Revenge, deception, intrigue—The Poor Man of Nippur has it all. In June 2017, Dr. Martin Worthington of Cambridge University and students from his Assyriology class dramatized this ancient Babylonian story and captured it on film. Lasting about 20 minutes, their film was officially launched and made accessible to the public in November 2018. The tale is set in Nippur, a city in southern Iraq, during the second millennium B.C.E. The script itself follows a 160-line poem found on a tablet at Sultantepe, Turkey, and dated to 701 B.C.E.
The plot is fairly straightforward: The main character, Gimil-Ninurta, who is very poor and called a “truly wretched man,” brings a goat (his last possession) to the mayor of Nippur with the hope that the mayor will prepare a feast with the goat. The mayor does—but he gives the poor man only the gristle and bone before unceremoniously throwing himfrom the house. Gimil-Ninurta vows revenge as he leaves. The rest of the film follows Gimil-Ninurta’s revenge plan, where he pays back the mayor’s wrong threefold.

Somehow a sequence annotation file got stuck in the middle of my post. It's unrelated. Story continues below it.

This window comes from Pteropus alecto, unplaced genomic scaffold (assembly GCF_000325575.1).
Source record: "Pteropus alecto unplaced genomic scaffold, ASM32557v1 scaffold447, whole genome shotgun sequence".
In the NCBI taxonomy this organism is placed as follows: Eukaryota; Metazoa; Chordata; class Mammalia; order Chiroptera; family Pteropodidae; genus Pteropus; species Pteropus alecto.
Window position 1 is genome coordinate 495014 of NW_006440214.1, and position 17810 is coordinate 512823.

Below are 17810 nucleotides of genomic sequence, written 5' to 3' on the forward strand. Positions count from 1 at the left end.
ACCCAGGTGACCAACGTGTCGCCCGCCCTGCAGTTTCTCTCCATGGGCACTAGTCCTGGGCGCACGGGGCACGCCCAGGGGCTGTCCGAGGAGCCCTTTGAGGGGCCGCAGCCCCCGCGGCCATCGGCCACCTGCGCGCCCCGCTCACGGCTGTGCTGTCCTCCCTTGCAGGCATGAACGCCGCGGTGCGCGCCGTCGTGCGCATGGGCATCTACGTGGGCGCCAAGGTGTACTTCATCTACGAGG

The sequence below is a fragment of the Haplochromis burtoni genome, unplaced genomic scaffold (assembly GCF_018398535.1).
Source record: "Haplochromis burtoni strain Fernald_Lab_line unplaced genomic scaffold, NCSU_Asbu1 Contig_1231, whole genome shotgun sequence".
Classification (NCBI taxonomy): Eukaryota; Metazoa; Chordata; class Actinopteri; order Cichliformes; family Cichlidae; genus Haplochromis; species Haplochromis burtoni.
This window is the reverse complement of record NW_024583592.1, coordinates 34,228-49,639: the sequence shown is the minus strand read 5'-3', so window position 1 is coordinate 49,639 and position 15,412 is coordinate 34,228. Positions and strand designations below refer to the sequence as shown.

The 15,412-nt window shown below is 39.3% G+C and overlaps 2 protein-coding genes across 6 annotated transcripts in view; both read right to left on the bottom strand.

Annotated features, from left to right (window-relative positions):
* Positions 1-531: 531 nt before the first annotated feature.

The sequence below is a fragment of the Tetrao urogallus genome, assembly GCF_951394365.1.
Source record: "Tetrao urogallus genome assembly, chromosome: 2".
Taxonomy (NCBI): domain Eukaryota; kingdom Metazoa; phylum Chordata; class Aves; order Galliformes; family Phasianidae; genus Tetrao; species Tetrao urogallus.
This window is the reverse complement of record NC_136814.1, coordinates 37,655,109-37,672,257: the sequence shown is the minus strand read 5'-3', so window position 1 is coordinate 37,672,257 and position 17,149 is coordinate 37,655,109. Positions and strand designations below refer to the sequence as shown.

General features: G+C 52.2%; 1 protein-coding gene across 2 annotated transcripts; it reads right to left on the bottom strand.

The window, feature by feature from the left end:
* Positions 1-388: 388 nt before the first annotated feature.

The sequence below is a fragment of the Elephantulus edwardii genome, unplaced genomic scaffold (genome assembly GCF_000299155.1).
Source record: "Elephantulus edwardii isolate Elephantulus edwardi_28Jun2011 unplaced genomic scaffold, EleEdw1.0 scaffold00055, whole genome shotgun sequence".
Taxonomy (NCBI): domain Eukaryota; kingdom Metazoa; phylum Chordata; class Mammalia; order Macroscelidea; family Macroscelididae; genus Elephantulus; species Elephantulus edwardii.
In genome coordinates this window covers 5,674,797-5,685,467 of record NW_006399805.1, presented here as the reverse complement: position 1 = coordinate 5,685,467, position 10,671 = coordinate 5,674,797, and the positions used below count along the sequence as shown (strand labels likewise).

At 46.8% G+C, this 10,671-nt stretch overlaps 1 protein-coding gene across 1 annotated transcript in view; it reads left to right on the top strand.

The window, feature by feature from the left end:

With a cast of 18 (plus the goat), the Cambridge team performed this ancient story entirely in Babylonian. Subtitles are available in 16 languages for those of us not fluent in the ancient language. It was filmed in various locations, including Cambridge’s campus, the British Museum, and Flag Fen Archaeology Park.
Interested in seeing how Gimil-Ninurta executes his revenge? View their film at www.arch.cam.ac.uk/about-us/mesopotamia/mesopotamian-films.